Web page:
Sébastien: Well, you can maybe generalize it if you think that other banks—the regional banks—maybe did not manage their risks correctly (because some of these banks are pretty small). But the point here is more that when people put their money in a bank, they expect to get it back.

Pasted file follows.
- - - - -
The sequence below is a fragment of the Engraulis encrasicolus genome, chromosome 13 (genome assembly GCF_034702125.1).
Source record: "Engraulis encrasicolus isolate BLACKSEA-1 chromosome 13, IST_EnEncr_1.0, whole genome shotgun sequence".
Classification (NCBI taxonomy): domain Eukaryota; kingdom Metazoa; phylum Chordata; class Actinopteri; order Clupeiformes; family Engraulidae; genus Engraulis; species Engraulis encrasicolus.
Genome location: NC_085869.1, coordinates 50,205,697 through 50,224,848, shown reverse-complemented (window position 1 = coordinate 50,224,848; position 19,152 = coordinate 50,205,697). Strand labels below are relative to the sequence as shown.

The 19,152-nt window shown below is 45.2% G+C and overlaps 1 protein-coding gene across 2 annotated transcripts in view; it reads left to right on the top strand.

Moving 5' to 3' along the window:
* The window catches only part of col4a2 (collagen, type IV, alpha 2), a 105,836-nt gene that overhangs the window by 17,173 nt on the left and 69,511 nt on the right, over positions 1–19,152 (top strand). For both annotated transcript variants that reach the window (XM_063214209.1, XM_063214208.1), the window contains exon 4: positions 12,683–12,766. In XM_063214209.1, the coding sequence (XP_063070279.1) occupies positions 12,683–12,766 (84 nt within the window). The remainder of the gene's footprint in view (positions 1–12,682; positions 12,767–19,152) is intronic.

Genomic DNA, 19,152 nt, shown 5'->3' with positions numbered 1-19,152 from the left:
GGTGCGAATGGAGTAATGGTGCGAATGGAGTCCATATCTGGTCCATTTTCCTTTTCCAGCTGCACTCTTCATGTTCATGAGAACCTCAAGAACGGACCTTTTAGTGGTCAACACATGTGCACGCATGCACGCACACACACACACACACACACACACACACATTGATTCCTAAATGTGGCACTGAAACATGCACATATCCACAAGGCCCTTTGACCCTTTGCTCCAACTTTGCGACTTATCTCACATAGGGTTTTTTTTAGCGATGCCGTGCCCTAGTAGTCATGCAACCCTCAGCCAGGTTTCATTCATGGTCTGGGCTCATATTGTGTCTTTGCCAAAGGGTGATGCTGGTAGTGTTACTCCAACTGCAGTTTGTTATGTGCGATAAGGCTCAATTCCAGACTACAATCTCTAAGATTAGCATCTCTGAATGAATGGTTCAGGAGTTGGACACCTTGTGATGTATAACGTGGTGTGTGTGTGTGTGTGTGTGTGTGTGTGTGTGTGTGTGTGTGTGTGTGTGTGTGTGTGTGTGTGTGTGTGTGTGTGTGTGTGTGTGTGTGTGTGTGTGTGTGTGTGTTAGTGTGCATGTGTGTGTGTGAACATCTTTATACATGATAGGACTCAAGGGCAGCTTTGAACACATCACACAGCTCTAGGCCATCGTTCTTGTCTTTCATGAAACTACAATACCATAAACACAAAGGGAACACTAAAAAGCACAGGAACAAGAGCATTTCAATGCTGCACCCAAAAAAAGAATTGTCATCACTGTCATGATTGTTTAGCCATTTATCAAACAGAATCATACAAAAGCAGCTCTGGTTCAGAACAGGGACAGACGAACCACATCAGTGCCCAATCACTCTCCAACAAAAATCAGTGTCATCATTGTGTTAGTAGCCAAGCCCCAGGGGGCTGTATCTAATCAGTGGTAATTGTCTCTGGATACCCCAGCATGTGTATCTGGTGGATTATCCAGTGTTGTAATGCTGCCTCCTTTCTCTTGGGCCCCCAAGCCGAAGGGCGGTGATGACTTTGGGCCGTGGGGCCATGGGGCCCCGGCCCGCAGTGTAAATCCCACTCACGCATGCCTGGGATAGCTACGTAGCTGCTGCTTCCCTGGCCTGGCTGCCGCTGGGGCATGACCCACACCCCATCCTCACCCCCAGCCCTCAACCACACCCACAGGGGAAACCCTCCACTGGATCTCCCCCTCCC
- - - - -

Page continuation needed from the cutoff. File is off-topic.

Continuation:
Sébastien: And when you have money in the bank, the government in the US guarantees your deposits with one financial institution up to $250,000. So if you have $1 million in one bank, $250,000 is guaranteed and $750,000 is not guaranteed. So it's better to spread your money around. And in Canada, this number is $100,000. So if you have more than $100,000 in a bank, well, it's only a part that is guaranteed by deposit insurance. So people expect to have their money back. And if they think that, well, maybe there's a risk with my bank—well, that’s how bank runs happen. It used to be that everyone would line up in front of the bank, yelling “give me my money back.” There was some of that last weekend, but now you can do all of that with your smartphone: you can take your smartphone, you can open a bank account in another institution—maybe a larger bank—and take your money out of the small bank and put it there. And we've started to see that this morning: it was the Bank of America, a bank that was saying that, in the last few days there was $15 billion of deposits that came in. So we are seeing that. It’s likely that before we're done, we could see some other regional banks have some issues, but likely we'll see that many isolated cases made up for all that kind of [unclear speech].